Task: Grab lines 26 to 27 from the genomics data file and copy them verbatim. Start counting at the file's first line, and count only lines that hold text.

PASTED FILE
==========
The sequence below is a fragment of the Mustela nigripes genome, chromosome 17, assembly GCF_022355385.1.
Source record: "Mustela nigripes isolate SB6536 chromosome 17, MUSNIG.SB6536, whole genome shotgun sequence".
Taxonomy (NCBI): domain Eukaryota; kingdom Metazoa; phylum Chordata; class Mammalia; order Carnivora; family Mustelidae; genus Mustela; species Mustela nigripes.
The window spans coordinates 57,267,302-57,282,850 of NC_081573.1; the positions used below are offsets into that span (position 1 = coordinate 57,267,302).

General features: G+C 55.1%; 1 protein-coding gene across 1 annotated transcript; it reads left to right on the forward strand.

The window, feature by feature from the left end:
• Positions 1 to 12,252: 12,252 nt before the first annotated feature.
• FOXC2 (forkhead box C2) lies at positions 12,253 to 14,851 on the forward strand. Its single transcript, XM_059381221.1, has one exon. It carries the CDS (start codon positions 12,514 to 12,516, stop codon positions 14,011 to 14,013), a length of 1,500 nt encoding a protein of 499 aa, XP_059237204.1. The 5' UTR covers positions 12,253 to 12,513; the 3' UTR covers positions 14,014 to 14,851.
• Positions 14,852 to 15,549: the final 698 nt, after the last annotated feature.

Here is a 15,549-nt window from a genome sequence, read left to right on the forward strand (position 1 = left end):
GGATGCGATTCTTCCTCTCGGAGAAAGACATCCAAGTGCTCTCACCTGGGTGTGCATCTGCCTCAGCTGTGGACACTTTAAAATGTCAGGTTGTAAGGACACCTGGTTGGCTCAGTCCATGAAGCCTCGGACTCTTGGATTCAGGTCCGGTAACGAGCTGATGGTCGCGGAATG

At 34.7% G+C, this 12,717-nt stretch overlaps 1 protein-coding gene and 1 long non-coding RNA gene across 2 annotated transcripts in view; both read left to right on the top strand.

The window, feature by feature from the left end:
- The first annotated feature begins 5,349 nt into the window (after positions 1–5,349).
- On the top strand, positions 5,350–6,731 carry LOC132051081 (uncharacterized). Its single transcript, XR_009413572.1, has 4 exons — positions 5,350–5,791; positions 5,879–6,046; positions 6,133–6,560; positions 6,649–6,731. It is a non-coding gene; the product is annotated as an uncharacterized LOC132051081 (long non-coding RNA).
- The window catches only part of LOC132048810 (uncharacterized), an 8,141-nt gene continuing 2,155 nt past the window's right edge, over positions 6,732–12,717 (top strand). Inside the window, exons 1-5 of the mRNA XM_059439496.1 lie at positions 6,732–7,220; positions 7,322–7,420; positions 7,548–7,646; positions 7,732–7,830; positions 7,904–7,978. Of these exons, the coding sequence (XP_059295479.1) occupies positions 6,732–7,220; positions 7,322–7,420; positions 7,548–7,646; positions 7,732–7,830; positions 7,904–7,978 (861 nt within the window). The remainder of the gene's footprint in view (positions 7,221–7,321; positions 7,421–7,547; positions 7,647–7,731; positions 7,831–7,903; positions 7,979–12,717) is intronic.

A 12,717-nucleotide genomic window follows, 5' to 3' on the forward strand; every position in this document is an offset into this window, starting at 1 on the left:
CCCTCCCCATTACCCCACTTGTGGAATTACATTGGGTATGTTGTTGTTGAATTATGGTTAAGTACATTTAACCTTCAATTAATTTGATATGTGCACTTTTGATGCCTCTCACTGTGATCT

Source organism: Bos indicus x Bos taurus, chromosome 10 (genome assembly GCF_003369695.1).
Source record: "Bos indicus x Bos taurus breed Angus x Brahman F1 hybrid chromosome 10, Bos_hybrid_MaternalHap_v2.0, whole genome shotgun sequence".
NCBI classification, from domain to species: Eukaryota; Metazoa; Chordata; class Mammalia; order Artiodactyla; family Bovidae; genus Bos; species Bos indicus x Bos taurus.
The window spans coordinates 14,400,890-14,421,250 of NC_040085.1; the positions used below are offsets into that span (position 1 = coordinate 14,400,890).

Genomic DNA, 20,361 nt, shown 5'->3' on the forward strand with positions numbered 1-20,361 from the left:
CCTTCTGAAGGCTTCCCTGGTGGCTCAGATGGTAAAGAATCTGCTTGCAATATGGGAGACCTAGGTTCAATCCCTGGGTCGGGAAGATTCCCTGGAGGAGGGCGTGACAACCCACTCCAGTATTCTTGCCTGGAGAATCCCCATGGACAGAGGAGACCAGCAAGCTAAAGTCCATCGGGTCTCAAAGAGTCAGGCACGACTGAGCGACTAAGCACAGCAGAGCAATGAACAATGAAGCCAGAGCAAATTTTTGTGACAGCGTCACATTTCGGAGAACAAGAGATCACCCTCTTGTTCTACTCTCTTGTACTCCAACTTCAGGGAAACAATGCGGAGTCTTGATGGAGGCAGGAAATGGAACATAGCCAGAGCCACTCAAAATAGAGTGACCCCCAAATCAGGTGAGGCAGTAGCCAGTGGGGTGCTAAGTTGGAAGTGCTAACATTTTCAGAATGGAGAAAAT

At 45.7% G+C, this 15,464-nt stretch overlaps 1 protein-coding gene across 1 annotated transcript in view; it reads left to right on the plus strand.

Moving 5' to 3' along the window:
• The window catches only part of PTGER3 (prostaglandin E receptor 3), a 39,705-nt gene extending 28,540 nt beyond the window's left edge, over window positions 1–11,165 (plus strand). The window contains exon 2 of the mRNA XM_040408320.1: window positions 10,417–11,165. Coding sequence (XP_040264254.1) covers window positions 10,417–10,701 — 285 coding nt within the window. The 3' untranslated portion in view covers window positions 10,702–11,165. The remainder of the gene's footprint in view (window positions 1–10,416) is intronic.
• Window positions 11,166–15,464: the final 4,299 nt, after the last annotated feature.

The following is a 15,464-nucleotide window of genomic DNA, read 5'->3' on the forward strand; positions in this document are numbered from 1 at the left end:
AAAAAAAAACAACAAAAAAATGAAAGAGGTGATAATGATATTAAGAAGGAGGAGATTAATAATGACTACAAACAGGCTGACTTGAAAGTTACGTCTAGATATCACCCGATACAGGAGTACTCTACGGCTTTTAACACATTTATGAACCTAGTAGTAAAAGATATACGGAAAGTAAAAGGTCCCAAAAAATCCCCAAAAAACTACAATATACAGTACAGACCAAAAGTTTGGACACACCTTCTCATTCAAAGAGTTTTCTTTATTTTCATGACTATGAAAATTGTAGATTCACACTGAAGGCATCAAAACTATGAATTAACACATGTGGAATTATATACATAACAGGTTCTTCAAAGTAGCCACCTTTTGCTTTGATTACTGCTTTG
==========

Moving 5' to 3' along the window:
• The window catches only part of PTGER3 (prostaglandin E receptor 3), a 39,705-nt gene extending 28,540 nt beyond the window's left edge, over window positions 1–11,165 (plus strand). The window contains exon 2 of the mRNA XM_040408320.1: window positions 10,417–11,165. Coding sequence (XP_040264254.1) covers window positions 10,417–10,701 — 285 coding nt within the window. The 3' untranslated portion in view covers window positions 10,702–11,165. The remainder of the gene's footprint in view (window positions 1–10,416) is intronic.